Nonstationary Time Series Analysis and Cointegration

Nonstationary Time Series Analysis and Cointegration

Nonstationary Time Series Analysis and Cointegration

Nonstationary Time Series Analysis and Cointegration

Synopsis

This book shows major developments in the econometric analysis of the long run (non-stationary and cointegration) - a field which has developed dramatically over the last twelve years. The papers here describe and evaluate new methods, provide useful overviews, and show detailedimplementations helpful to practitioners. Papers include Michael Clements and David Hendry's substantive analysis of economic forecasting, necessarily based around an integral understanding of integration and cointegration. The paper by Fabio Canova, Mary Finn and Adrian Pagan evaluates the realbusiness cycles models using the new techniques. Other topics ocvered include an overview of the different estimators of cointegrating relationships, and a new test of cointegration. Applications are shown finding roots in macroeconomic series, testing the Fisher Hypoethesis, testing money demandfunctions, to testing for inflationary bubbles. This book provides a good coverage of the depth of this literature showing the importance of an understanding of non-stationarity and cointegration.

Excerpt

These papers were invited for a special symposium as part of the Australasian Economic Modelling Conference in 1992. In alphabetic order, the speakers were Francis Diebold, Steven Durlauf, Neil Ericsson, Colin Hargreaves, David Hendry, Svend Hylleberg, Adrian Pagan and Peter Phillips. The paper by David Harris and Brett Inder was a contributed paper that we all recognised as worth adding and fitted well with the other papers. Thus this is not a conference volume but rather a set of papers collected together on the particular topic, 'Nonstationary Time Series Analysis and Cointegration', matching the particular research interests of the authors.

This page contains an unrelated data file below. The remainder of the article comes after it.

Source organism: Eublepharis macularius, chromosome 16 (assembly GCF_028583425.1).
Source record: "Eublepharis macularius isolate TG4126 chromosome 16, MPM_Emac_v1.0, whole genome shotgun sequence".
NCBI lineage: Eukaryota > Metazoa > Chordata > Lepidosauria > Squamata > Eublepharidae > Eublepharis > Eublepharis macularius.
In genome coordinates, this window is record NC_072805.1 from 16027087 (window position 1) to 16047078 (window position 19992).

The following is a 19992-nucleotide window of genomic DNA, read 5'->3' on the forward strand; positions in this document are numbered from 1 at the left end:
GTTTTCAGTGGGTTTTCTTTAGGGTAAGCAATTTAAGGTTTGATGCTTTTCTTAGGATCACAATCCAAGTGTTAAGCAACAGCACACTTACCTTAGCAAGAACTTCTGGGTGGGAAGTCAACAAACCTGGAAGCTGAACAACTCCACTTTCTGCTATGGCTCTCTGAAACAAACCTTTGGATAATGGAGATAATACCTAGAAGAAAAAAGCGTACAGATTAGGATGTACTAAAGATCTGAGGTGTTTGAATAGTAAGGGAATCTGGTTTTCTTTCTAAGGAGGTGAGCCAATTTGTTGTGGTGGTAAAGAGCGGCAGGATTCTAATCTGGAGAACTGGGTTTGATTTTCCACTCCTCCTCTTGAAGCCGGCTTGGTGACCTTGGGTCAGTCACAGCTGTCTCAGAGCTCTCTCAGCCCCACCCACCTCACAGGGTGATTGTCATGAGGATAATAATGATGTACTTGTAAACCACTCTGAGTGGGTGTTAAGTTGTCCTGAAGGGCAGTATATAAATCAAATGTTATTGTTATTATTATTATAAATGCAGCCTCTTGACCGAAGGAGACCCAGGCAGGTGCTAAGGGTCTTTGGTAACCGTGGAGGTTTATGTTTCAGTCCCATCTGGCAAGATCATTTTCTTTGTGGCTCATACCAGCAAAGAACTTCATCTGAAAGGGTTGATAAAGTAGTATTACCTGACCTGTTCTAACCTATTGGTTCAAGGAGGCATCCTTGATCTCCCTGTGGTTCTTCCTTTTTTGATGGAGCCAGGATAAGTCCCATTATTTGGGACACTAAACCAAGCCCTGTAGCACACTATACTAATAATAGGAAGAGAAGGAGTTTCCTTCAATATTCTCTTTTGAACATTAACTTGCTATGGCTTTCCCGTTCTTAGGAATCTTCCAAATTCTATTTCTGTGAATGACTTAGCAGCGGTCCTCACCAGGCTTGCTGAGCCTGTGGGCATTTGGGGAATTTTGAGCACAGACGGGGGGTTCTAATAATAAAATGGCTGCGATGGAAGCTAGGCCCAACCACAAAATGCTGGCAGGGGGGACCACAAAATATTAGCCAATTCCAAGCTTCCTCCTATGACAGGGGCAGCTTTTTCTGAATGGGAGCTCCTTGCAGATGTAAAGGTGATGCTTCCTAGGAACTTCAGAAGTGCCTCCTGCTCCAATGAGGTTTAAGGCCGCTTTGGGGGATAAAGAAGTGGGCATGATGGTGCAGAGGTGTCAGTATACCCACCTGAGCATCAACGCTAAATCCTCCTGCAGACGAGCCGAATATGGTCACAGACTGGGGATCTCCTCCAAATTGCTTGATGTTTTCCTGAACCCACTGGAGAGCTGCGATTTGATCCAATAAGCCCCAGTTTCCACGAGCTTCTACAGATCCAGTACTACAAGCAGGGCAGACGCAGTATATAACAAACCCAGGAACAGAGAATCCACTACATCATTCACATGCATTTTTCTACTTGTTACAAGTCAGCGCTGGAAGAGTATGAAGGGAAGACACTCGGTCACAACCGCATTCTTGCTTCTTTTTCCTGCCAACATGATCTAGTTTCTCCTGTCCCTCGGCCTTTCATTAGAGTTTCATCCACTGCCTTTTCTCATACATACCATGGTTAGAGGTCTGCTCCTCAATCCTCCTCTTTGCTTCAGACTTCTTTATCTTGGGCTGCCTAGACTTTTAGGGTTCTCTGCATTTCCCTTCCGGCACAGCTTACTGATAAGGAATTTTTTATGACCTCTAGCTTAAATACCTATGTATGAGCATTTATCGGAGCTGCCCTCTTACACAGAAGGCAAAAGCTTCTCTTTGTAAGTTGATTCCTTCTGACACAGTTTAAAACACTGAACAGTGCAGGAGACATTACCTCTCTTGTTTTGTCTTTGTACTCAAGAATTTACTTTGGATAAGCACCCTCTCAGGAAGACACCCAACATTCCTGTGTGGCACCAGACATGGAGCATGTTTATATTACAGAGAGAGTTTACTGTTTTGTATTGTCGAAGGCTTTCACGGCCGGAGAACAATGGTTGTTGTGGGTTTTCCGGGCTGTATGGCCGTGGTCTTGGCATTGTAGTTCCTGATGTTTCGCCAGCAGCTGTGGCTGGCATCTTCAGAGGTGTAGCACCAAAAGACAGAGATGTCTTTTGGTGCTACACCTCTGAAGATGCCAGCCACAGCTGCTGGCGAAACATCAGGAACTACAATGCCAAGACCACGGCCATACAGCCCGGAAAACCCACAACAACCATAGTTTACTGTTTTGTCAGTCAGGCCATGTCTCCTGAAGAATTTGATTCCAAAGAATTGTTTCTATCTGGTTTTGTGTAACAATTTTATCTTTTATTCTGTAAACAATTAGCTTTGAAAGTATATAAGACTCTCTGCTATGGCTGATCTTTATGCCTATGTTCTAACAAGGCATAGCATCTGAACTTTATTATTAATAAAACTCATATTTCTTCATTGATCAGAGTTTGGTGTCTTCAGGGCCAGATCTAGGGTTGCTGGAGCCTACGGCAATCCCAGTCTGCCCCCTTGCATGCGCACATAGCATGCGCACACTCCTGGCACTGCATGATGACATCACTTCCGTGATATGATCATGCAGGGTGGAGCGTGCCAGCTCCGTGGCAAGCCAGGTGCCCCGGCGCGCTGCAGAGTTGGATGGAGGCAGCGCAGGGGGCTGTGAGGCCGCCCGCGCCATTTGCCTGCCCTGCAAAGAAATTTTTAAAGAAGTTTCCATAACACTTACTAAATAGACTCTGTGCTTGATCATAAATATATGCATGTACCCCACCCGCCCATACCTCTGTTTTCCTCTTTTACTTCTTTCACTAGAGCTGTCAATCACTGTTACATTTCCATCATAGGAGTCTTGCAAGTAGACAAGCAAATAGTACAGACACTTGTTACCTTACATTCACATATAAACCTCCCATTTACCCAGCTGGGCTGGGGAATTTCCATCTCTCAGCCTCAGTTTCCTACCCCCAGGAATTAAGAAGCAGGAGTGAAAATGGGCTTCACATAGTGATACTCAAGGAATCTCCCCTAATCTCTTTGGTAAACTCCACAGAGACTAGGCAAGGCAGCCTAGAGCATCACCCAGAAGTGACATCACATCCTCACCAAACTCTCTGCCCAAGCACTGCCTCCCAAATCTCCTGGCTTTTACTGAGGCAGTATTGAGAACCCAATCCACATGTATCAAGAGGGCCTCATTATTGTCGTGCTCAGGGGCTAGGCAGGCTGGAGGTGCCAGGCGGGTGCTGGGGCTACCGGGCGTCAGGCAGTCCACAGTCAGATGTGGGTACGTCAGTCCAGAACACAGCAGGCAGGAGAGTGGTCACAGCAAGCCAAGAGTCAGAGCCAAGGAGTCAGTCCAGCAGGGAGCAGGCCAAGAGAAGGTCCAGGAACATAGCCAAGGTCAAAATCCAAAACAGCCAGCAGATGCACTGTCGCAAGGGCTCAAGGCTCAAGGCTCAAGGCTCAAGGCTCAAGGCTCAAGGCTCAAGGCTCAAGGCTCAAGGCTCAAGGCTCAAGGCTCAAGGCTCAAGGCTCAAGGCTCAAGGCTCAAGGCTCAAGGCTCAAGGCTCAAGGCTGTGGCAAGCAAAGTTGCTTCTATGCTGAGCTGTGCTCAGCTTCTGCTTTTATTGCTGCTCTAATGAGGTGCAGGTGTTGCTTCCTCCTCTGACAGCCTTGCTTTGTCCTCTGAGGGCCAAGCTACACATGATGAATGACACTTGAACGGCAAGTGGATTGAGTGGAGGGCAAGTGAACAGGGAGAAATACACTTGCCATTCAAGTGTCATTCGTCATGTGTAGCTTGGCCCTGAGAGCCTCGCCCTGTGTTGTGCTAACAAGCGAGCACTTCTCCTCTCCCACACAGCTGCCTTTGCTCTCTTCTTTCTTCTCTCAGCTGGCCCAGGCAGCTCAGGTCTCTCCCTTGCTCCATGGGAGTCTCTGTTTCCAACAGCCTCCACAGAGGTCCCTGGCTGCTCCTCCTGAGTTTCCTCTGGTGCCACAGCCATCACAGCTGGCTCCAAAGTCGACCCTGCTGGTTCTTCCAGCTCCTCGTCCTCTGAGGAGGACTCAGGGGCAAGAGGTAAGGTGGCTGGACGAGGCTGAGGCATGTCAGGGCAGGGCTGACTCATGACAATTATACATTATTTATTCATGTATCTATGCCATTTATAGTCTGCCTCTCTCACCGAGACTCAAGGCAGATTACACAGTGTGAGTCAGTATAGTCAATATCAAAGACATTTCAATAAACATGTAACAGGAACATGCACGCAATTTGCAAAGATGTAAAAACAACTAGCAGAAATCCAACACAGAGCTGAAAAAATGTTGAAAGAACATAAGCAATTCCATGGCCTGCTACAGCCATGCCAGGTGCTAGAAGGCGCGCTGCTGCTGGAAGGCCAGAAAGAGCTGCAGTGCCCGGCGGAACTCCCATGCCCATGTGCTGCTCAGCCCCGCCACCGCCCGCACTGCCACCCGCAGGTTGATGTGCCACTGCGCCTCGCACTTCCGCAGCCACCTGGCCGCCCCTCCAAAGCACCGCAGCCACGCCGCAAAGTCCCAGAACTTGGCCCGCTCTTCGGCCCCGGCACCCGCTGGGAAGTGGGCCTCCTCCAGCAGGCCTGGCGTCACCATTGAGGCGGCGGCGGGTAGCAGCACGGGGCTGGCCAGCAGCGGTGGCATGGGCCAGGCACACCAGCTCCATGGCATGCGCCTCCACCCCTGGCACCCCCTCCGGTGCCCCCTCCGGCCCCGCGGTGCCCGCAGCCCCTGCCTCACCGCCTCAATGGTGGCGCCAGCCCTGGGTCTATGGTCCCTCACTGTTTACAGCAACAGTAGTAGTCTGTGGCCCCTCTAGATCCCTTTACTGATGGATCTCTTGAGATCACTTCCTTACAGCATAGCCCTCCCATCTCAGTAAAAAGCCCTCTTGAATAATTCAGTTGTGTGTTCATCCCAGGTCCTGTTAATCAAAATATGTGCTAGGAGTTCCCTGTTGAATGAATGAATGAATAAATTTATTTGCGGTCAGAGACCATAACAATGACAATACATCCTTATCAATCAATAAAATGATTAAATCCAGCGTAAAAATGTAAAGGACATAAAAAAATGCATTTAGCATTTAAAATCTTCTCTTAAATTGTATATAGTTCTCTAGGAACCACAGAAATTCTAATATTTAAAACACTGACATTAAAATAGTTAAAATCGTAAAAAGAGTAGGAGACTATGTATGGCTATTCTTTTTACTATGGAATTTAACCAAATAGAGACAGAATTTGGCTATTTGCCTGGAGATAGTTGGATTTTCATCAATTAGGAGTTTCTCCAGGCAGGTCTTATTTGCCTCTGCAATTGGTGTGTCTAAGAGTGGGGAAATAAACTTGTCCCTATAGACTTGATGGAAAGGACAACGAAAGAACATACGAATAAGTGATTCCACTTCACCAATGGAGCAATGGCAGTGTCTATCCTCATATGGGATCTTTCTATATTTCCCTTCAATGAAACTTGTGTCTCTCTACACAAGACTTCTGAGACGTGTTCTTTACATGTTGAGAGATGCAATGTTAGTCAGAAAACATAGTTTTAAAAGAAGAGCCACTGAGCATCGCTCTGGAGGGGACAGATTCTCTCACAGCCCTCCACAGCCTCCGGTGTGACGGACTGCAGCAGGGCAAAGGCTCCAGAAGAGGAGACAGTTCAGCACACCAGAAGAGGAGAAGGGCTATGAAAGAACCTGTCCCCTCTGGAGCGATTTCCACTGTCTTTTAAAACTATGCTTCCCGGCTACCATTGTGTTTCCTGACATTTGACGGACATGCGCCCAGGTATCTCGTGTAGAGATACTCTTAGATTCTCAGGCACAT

This annual conference series has now been renamed the 'Asia-Pacific Economic Modelling Conference' and rather than publish the invited papers in book form they will in future appear in a new journal which we propose to call the 'Asia-Pacific Economic Review'. The first issue of this will be officially January 1995, but hopefully it will be available before then. The major topic of the first issue will be 'Savings and Investment'. The journal specifically aims to publish quantitative economic papers, ranging from quantitative descriptive analyses, to computer general equilibrium models to econometric analyses and modelling. Contributed papers are welcome and should be sent to Colin Hargreaves at the Australian National University.

Before these conferences, we always run a three-day training course related to the main topic of the conference and taught by some of the invited speakers. In 1992, David Hendry, Peter Phillips and Adrian Pagan taught the course, which was entitled 'Business Cycle Modelling, Macroeconometrics and Cointegration'. I thank them warmly for giving such a splendid course. The panel discussion at the end of the course was exceptional such that we all regretted that we had not recorded it. Thus we decided to record the panel discussion at the end of the conference and some comments from that are summarised in Chapter 1.

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